What’s best way to spend a holiday dedicated to nature, keeping in shape and enjoying stunning scenery? Hiking! If you love the mountains, long walks, nature and untouched landscapes, then wear your hiking boots, as Italian Traditions takes you to the top 5 best hiking places in Italy! The Belpaese offers many possibilities for hiking enthusiasts, various and ranging landscapes from the Alps to Sicily, each region will win you over with its parks and its unique characteristics.
Which are the best hiking places in Italy?
The peaks of Lavaredo
It is one of the three most famous peaks of the Dolomites, in the Sesto Dolomites, considered among the best-known natural wonders in the world of mountaineering. Located between Veneto and Trentino. From here you can enjoy the panoramic views of the Tre Cime Natural Park. Just as you leave the fields around Dobbiaco, you can begin a hike made up of breathtaking curves that alternate from gray rock to the blue of the high altitude clear sky, then opening up to the blue of Misurina Lake. This lovely stretch of water is said to be born from the tears of a king who was transformed into a mountain, who by seeing his own little daughter Misurina precipitate from its top, gushed out streams of tears, which then gathered in the valley. Between 1915 and 1917 the peaks of Lavaredo formed the war front. From this period, in fact, there are still apparent remains by the massif and the nearby Mount Paterno.
The Nivolet pass
When talking about the best hiking places in Italy, we cannot forget the Aosta Valley. We are in a corner of paradise, a plateau that ideally connects the Val d’Aosta and Piedmont regions of the Gran Paradiso park. Spectacular views, a continuation of icy peaks that are reflected in the waters of the numerous alpine lakes, with a maze of paths and trails that wind up in this corner of the Gran Paradiso National Park. The hill is a “High Ground” (2612 m), where you can walk on pastures and alpine ridges, and then rise even further in altitude up to the white glaciers. The two access valleys, the Piedmont Valle Orco and the Aosta Valley Valsavarenche are the two opposite sides of the same coin. From a hiking point of view of, the hill and its plateau can be considered both a point of arrival in order to contemplate the landscape,however, it is also a starting point for hiking or climbing for an alternative path.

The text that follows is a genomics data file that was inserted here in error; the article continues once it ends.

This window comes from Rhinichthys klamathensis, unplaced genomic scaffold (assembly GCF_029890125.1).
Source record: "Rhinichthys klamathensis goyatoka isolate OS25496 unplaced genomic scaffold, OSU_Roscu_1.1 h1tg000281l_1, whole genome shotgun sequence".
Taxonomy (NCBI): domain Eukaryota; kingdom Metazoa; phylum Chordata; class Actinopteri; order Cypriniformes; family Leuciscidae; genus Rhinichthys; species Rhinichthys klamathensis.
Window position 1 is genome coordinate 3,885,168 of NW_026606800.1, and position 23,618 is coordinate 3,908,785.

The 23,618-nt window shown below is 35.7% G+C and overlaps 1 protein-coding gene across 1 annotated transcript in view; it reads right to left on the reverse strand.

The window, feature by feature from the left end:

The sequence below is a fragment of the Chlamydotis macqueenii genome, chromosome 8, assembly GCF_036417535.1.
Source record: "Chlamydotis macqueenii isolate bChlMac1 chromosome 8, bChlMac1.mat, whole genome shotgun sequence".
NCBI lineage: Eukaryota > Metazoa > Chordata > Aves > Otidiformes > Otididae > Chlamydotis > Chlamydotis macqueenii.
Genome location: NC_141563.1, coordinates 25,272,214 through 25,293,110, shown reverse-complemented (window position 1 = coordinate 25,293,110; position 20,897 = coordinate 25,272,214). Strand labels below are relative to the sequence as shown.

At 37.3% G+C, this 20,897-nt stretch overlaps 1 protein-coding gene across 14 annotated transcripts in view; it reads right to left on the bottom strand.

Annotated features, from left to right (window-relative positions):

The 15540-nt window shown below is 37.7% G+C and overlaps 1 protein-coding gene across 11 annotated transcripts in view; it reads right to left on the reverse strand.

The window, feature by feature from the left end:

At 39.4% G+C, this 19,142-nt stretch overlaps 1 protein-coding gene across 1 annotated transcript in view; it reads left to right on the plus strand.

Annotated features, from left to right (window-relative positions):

The Park of Hundred Lakes
In between Emilia and Tuscany, along the ridge of Parma, lay countless glacial water lakes. A hike in extreme high-altitude meadows and beech woods, leads us to visit these gems of most varying sizes, from the tiny Lake Martini, to the large Lake Santo. The Regional Park of the Cedra and Parma Valleys, better known as the Cento Laghi (Hundred Lakes) Park, occupies a portion of the eastern Parma Apennines, bordering the provinces of Reggio-Emilia and Massa-Carrara. The mountainous area is characterized with lower altitudes (about 600 mt. on the sea level), a sweet agricultural landscape of meadows, hedges and forests. An environment that is still intact, where for centuries nature has mixed with human life, in order to create excellent food known and appreciated throughout the world such as the Parmigiano-Reggiano DOP and Prosciutto di Parma DOP.
The Freedom trail
The Freedom Trail is a path of about 60 kilometers of hiking, divided into three parts and three days, on trails through the Majella, in Abruzzo. The first phase of the path goes from Sulmona to Campo di Giove. The stretch Campo di Giove to Palena is the heart of the Freedom Trail, one of the three hiking trails in the Majella National Park. From Campo di Giove, there’s a nice trail that climbs the different mountain vegetation strips, with fascinating insights on the surrounding areas underlined by the historic railway line known as the “Trans-Siberian of Italy”, you can reach the Guado di Coccia, a transitional area from the Majella massif and Mount Porrara. The third and final stage leads to Casoli through the beautiful cultivated lands and after passing through Lake Casoli.
It is the largest and most wild mountain massif of Sardinia. Known for being the birthplace of important karst forms such as Gorge of Gorropu, and for housing archaeological sites like the Nuragic Village of Tiscali, it is the ideal environment in which to enjoy a hiking adventure. Here, there are two of the most famous hiking trails of the island : the Selvaggio Blu, which takes about seven tough days to cross along the Gulf of Orosei. Then there’s the Great Crossing of Supramonte, which runs through the massif from south to north in 4 pleasant stages. For those who don’t have so much time, you can still be satisfyied with the completion of a single phase of the trail, such as the one that passes through Pradu and reaches the karstic spring of Su Gologone in Oliena.